The simplest alternative to macros is creating add-ins. I know, I know, I wasn't excited about it either, but it's actually surprisingly easy. There are three simple parts to it:
- Create the macro project, stepping through a wizard UI.
- Write your code.
- Copy the macro's .addin and .dll files to your Visual Studio
Let's take a simple macro I wrote to show the Start Page after closing a solution and turn it into an add-in.
Create the macro project
- Run VS 2012 and create a new project.
- Go to Templates > Other Project Types > Extensibility and select Visual Studio Add-in.
- Give it a name, such as ShowStartPage.
- Click OK. This brings up the Add-in Wizard.
- Step through the wizard, choosing:
- Programming language: we'll use C#
- Application host: VS 2012 should be selected
- Name and description for your add-in
- On the add-in options page, checkmark only the second option ("I would like my Add-in to load when the host application starts")
- Skip past the About Box stuff for now, and click Finish.
Now you have an add-in project. Here's what you do with it:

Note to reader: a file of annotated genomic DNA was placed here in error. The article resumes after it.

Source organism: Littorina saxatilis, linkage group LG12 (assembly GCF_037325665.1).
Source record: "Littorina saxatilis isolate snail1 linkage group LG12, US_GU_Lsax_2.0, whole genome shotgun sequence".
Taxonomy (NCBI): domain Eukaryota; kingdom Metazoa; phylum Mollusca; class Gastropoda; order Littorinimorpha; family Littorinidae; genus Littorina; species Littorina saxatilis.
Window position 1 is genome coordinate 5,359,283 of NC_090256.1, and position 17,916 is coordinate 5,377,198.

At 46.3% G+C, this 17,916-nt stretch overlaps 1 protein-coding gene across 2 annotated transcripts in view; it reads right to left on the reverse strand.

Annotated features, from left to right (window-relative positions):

Write the code
Connect.cs file. (It might already be open. Some of the "DTE" stuff should look familiar.)
Add this code at class level:
Add this code to the
OnConnection method, right after the
_addInInstance = (AddIn)addInInst; line:
solutionEvents = _applicationObject.Events.SolutionEvents;
solutionEvents.AfterClosing += () =>
Hit the "Run" button to test your code. A new instance of Visual Studio 2012 starts up, with your add-in loaded. Now test the add-in and make sure it works. (Open a solution, then close it; the Start Page should return when you do.)
Once the add-in works, to use it regularly with Visual Studio 2012, you only need to deploy two files:
ShowStartPage.AddIn (from your main project directory)
ShowStartPage.dll (from your project's build directory; e.g. bin\Debug or bin\Release)
Put those two files in your VS 2012 add-ins directory, probably located here:
C:\Users\[your user name]\Documents\Visual Studio 2012\Addins
Then exit and restart Visual Studio, and you should see your add-in working. You should also see it listed when you go to Tools > Add-in Manager.
While this is a bit more of a nuisance than just opening the macro editor and sticking your macro code in there, it does have the advantage that you can use any language you want, instead of being stuck with the somewhat flaky VB-like editor in past versions of Visual Studio.